• Dence CW. 1992. The determination of lignin. In: LinSY, DenceCW, eds. Methods in lignin chemistry. Heidelberg, Germany: Springer-Verlag, 3361.
  • Dixon RA, Chen F, Guo D, Parvathi K. 2001. The biosynthesis of monolignols: a ‘metabolic grid’, or independent pathways to guaiacyl and syringyl units? Phytochemistry 57: 10691084.
  • Evans R, Ilic J. 2001. Rapid prediction of wood stiffness from microfibril angle and density. Forest Products Journal 51: 5357.
  • Goujon T, Ferret V, Mila I, Pollet B, Ruel K, Burlat V, Joseleau JP, Barriere Y, Lapierre C, Jouanin L. 2003a. Down-regulation of the AtCCR1 gene in Arabidopsis thaliana: effects on phenotype, lignins and cell wall degradability. Planta 217: 218228.
  • Goujon T, Sibout R, Eudes A, MacKay J, Joulanin L. 2003b. Genes involved in the biosynthesis of lignin precursors in Arabidopsis thaliana. Plant Physiology and Biochemistry 41: 677687.
  • Heux L, Dinand E, Vignon MR. 1999. Structural aspects in ultrathin cellulose microfibrils followed by 13C CP-MAS NMR. Carbohydrate Polymers 40: 115124.
  • Houtman CJ, Atalla RH. 1995. Cellulose–lignin interactions. A computational study. Plant Physiology 107: 977984.
  • Jones L, Ennos AR, Turner SR. 2001. Cloning and characterization of irregular xylem4 (irx4): a severely lignin-deficient mutant of Arabidopsis. Plant Journal 26: 205216.
  • Joseleau JP, Ruel K. 1997. Study of lignification by noninvasive techniques in growing maize internodes. An investigation by Fourier transform infrared cross-polarization-magic angle spinning 13C-nuclear magnetic resonance spectroscopy and immunocytochemical transmission electron microscopy. Plant Physiology 114: 11231133.
  • Joseleau JP, Ruel K. 2006. New insights on the occurrence and role of lignin in the secondary wall assembly. In: HayashiT, ed. The science and lore of the plant cell wall; biosynthesis, structure and function. Boca Raton, FL, USA: Brown Walker Press, 294302.
  • Joseleau JP, Faix O, Kuroda KI, Ruel K. 2004a. A polyclonal antibody directed against syringylpropane epitopes of native lignins. Comptes Rendus Biologies 327: 809815.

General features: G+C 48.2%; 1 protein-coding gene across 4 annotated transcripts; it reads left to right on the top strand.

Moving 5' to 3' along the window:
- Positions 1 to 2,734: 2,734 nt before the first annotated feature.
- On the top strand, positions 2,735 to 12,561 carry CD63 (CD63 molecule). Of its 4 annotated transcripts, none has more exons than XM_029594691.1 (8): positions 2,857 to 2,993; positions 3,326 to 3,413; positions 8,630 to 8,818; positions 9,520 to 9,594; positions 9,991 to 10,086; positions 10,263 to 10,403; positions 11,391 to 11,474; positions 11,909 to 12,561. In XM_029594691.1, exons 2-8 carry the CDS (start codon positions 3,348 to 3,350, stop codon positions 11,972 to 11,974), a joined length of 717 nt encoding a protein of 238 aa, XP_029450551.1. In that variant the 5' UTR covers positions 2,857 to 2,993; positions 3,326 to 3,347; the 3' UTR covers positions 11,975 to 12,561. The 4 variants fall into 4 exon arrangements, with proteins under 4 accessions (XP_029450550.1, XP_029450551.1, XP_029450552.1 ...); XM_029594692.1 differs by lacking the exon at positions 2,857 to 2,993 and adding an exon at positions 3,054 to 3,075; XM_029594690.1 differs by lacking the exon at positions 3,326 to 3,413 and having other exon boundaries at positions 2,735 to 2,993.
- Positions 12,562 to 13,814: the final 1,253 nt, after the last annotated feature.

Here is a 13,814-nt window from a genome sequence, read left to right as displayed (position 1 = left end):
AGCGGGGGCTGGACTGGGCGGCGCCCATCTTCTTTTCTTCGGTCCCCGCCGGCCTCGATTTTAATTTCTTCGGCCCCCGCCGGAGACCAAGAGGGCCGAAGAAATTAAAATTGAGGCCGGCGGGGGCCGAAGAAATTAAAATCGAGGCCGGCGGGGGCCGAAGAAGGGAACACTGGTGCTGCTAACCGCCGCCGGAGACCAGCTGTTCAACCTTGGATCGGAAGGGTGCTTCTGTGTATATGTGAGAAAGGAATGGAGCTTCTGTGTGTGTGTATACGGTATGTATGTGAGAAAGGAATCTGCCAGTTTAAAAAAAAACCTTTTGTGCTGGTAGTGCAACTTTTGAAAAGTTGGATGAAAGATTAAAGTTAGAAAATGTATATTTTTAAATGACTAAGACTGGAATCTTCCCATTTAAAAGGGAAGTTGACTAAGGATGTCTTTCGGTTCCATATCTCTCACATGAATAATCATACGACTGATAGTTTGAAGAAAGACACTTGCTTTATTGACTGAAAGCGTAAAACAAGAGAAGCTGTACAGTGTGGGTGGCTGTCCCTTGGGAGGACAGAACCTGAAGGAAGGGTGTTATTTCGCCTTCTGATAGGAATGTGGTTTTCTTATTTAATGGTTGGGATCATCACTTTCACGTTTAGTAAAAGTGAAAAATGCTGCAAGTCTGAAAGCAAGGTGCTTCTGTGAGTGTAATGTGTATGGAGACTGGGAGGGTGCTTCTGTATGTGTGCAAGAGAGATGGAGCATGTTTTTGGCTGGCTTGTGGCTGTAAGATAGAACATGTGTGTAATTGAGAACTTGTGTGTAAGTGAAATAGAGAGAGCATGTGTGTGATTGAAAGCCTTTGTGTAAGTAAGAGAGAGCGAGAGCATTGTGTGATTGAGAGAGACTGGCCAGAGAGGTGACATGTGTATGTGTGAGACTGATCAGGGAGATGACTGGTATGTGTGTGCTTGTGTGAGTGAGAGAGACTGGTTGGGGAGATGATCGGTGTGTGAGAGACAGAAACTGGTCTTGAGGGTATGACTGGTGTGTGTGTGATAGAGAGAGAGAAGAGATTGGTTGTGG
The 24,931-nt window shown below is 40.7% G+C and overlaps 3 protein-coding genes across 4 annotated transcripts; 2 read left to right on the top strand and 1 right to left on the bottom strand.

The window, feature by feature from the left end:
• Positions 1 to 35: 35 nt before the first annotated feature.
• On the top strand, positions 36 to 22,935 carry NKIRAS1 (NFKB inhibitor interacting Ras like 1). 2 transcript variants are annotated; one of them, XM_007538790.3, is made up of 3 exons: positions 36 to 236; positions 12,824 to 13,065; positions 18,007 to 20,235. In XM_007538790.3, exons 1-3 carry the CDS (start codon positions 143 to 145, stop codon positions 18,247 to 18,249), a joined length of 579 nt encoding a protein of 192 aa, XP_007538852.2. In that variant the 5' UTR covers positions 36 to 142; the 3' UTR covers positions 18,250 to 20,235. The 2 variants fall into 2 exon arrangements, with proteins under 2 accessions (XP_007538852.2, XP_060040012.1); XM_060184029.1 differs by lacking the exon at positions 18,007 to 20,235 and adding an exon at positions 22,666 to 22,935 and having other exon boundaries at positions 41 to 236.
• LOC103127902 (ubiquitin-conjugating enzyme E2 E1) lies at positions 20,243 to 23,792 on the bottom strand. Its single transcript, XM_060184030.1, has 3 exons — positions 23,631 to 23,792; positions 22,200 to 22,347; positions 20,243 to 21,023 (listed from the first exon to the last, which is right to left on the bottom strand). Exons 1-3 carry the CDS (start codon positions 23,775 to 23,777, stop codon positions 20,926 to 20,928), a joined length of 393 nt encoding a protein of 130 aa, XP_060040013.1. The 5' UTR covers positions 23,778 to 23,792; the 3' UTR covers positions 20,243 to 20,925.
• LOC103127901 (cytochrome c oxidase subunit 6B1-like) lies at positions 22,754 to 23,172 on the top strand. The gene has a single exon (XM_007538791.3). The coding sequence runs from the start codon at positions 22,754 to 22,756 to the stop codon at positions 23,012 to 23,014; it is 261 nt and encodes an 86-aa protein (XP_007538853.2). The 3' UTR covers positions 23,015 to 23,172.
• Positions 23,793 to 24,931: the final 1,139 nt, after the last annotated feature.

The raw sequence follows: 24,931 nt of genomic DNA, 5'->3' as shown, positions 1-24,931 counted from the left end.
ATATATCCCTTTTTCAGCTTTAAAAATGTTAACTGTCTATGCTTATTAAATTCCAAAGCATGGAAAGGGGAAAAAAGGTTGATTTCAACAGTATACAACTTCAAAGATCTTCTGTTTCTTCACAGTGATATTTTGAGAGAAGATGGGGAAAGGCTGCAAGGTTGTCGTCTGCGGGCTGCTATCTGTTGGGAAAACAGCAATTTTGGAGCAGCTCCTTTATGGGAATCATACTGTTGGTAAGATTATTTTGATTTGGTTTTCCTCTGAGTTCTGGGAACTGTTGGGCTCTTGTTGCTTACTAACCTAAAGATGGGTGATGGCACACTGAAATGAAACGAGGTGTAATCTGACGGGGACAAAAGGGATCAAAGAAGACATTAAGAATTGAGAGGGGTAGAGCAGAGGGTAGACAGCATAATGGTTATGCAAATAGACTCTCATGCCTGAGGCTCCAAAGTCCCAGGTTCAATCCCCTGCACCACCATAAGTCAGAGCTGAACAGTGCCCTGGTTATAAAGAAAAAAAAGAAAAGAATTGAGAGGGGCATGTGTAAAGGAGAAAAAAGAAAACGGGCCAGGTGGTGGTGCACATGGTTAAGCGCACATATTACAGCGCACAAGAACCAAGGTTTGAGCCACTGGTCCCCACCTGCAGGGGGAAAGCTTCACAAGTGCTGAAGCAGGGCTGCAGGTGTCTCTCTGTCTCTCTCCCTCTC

• Joseleau JP, Imai T, Kuroda K, Ruel K. 2004b. Detection in situ and characterization of lignin in the G-layer of tension wood fibres of Populus deltoides. Planta 219: 338345.
  • Karhunen P, Rummakko P, Sipila J, Brunow G, Kilpelainen I. 1995. Dibenzodioxocins – a novel type of linkage in softwood lignins. Tetrahedron Letters 36: 169170.
  • Kukkola EM, Koutaniemi S, Gustafsson M, Karhunen P, Ruel K, Lundell TK, Saranpaa P, Brunow G, Teeri TH, Fagerstedt KV. 2003. Localization of dibenzodioxocin substructures in lignifying Norway spruce xylem by transmission electron microscopy-immunogold labeling. Planta 217: 229237.
  • Lacombe E, Hawkins S, Van Doorsselaere J, Piquemal J, Goffner D, Poeydomenge O, Boudet AM, Grima-Pettenati J. 1997. Cinnamoyl CoA reductase, the first committed enzyme of the lignin branch biosynthetic pathway: cloning, expression and phylogenetic relationships. Plant Journal 11: 429441.
  • Lapierre C, Pollet B, Rolando C. 1995. New insights into the molecular architecture of hardwood lignins by chemical degradative methods. Research on Chemical Intermediates 21: 397412.
  • Laskar DD, Jourdes M, Patten AM, Helms GL, Davin LB, Lewis NG. 2006. The Arabidopsis cinnamoyl CoA reductase irx4 mutant has a delayed but coherent (normal) program of lignification. Plant Journal 48: 674686.
  • Lawoko M, Henriksson G, Gellerstedt G. 2005. Structural differences between the lignin–carbohydrate complexes present in wood and in chemical pulps. Biomacromolecules 6: 34673473.
  • Leplé JC, Dauwe R, Morreel K, Storme V, Lapierre C, Pollet B, Naumann A, Kang KY, Kim H, Ruel K et al . 2007. Downregulation of cinnamoyl-coenzyme a reductase in poplar: Multiple-level phenotyping reveals effects on cell wall polymer metabolism and structure. Plant Cell 19: 36693691.
  • Ma QH. 2007. Characterization of a cinnamoyl-CoA reductase that is associated with stem development in wheat. Journal of Experimental Botany 58: 20112021.
  • Matsunaga S, Schutze K, Donnison IS, Grant SR, Kuroiwa T, Kawano S. 1999. Single pollen typing combined with laser-mediated manipulation. Plant Journal 20: 371378.
  • Mayhew TM, Griffiths G, Lucocq JM. 2004. Applications of an efficient method for comparing immunogold labelling patterns in the same sets of compartments in different groups of cells. Histochemistry and Cell Biology 122: 171177.
  • Mir Derikvand M, Berrio Sierra J, Ruel K, Pollet B, Do C-T, Thévenin J, Buffard D, Jouanin L, Lapierre C. 2008. Redirection of the phenylpropanoid pathway to feruloyl malate in Arabidopsis mutants deficient for cinnamoyl-CoA reductase 1. Planta 227: 943956.
  • Nakashima J, Chen F, Jackson L, Shadle G, Dixon RA. 2008. Multi-site genetic modification of monolignol biosynthesis in alfalfa (Medicago sativa): effects on lignin composition in specific cell types. New Phytologist 179: 738750.